It takes time to look at thirty images and a long time to get to know them and understand them. Inevitably one begins with the most accessible pieces which, in this case, might be the six or seven etchings with an explicit legal or judicial theme. Of this group, one shows a figure incarcerated in a dark cell; another, a figure bowed in shame; and yet another a figure whose head is held high in indignation or self-righteousness. There is a scene of torture with Justitia, not merely blindfolded, but bandaged from head to toe and with her sword and scales on the floor. Another scene shows a seated woman whose body has been made schematically to correspond to cuts of meat and at which grotesque men are pointing and mocking. These are evidently images of trials: but emphatically not the normal trials of a magistrates' court but those of the Inquisition, or, closer to home, the show trials of this century. As in the Inquisition or in its Twentieth Century versions, the process and outcome of the trial is known even before it begins: the accused is degraded and tortured; witnesses and officials are rehearsed, secure, 'virtuous' and 'honourable'; the verdict and the sentence are inevitable. The object of such trials is not to seek justice or to find the truth but to make manifest certain relations of power: the Church is all-powerful; the State is right. But where do we as viewers stand in relation to Sellbach 's 'trials'? We cannot tell. Sellbach withholds precisely that information which would allow us to place ourselves comfortably with respect to his images. He allows us no appropriation of power or sense of superiority. He forces us, by touching us with the human origins of all his figures and situations, to identify with all his characters. We are the accused, the mocker, the mocked, the guilty, the proud.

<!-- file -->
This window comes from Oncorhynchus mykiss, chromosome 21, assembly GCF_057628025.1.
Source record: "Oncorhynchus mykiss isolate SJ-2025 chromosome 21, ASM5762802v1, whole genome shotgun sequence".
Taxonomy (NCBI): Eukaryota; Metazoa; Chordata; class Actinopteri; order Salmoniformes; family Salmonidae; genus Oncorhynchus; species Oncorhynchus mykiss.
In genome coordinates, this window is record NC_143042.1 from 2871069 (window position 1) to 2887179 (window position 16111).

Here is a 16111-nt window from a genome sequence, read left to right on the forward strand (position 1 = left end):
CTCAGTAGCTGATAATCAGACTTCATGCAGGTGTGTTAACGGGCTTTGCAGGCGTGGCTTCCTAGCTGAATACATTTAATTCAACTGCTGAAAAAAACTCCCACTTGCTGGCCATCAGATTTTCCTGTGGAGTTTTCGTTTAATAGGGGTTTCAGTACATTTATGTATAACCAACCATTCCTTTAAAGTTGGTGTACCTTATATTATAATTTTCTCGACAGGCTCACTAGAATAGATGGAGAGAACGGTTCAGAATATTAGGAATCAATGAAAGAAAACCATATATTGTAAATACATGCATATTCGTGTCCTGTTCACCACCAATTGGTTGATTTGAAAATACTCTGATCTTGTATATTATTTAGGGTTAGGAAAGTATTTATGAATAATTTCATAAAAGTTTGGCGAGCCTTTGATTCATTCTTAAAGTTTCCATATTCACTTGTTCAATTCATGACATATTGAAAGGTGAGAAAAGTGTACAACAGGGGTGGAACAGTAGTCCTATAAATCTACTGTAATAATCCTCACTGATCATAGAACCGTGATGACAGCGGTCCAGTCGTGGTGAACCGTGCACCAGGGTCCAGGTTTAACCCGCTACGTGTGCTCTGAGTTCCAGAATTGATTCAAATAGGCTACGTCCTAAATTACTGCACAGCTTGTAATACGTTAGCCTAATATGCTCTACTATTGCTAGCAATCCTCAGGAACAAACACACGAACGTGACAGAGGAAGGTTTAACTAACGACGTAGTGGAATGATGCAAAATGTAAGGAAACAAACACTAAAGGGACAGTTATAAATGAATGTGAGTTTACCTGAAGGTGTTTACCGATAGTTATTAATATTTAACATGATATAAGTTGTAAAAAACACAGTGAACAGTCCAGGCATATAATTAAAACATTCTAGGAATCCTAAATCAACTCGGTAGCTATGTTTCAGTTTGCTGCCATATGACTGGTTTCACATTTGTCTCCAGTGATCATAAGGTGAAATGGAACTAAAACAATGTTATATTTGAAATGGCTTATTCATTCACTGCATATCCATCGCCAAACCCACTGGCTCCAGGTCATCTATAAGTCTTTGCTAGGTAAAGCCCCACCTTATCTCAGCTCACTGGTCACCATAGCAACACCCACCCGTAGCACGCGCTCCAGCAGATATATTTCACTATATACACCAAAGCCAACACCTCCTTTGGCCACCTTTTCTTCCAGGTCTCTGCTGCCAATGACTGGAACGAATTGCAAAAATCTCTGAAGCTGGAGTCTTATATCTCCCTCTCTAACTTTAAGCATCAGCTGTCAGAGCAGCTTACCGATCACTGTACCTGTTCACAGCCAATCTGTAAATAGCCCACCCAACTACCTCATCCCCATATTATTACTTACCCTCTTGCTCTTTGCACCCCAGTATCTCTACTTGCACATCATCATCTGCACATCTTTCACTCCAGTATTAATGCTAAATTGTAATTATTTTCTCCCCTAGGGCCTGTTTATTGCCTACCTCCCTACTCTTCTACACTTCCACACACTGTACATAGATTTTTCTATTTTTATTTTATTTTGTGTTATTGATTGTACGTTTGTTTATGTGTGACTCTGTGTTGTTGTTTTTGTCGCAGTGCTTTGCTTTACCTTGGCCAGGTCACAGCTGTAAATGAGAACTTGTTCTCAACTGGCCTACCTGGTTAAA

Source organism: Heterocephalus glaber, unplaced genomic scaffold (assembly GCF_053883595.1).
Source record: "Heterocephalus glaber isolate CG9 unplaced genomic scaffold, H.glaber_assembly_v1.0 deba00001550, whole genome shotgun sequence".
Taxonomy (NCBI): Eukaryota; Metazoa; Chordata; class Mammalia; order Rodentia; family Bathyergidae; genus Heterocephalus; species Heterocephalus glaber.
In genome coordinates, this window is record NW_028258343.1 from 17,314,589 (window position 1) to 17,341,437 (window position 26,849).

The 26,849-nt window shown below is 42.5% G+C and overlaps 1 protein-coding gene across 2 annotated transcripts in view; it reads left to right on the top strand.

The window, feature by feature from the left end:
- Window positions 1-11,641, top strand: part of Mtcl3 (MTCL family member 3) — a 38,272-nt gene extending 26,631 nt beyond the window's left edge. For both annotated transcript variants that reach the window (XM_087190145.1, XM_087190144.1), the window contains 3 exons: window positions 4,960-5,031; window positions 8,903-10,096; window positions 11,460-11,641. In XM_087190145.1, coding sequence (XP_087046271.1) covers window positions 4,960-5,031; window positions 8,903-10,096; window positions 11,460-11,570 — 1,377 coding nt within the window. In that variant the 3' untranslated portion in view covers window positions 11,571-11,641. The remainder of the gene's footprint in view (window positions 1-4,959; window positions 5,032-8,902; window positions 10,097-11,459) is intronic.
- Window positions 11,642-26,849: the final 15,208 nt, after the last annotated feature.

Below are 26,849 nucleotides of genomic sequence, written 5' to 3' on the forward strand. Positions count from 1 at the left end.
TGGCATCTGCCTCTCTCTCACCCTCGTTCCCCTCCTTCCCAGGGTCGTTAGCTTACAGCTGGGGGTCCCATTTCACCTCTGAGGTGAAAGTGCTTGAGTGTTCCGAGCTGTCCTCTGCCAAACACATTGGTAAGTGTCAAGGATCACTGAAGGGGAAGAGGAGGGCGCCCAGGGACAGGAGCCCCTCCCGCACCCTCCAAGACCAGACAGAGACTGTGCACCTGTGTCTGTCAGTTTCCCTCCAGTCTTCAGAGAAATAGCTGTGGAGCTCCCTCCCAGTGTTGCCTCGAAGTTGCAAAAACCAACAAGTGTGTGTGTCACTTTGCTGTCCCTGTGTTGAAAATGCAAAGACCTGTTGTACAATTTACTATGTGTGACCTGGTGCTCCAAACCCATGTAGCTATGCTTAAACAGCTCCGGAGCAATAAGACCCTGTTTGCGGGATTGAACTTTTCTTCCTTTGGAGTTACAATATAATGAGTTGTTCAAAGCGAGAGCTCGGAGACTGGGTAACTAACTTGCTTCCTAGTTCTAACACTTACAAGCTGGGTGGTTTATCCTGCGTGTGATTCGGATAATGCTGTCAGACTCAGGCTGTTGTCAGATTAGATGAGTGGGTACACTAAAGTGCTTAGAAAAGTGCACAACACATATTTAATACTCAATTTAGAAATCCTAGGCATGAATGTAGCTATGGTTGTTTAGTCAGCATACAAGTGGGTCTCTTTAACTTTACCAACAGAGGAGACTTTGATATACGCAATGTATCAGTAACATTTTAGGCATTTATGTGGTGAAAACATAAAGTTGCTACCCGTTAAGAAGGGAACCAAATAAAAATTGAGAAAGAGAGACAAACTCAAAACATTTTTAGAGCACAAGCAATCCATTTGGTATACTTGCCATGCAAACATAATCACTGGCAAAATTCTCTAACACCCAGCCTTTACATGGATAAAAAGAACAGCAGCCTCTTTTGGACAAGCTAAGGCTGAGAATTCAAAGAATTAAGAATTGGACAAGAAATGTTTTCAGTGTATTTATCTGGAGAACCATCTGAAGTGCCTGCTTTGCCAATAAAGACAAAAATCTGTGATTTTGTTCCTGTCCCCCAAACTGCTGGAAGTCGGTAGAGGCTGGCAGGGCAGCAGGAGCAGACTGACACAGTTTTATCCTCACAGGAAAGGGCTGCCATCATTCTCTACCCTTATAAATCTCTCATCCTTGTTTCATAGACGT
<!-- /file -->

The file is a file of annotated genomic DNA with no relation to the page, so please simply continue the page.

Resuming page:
From the coherent group of judicial images one turns again to the other pieces in the suite. These mostly show people reacting to each other in an extraordinarily rich variety of situations and contexts. There are situations involving loss, seeking, recognition, discovery, support, death, exploitation, violation. Again, each etching confronts the viewer not so much with a series of discrete images but with a coherent, and, it must be said, pessimistic, reflection on the human character.
A large part of Sellbach's oeuvre, especially during the 1950s and '60s, was abstract in nature. This has given him the formal skill to produce images as simple and as uncluttered as these. But it allows something even more important. It gives him the ability to understate his theme. In being formally so assured, Sellbach 's works are free of needless 'expression' and 'artiness'. Too often, those who deal with difficult issues, like violence and pornography for example, subvert their own ends by making the works violent or pornographic, by overstating their case and removing it from the compass of ordinary experience. Sellbach, by contrast, with his ability to treat his theme with restraint and temperance, keeps it well within the range of human sympathy. Instead of being able to dismiss it as being too extreme, we are gently but insistently confronted with ourselves. The command of the formal aspects of his imagery extends to all points of his craft and it is this which allows Sellbach to deal so movingly with the human heart of his work.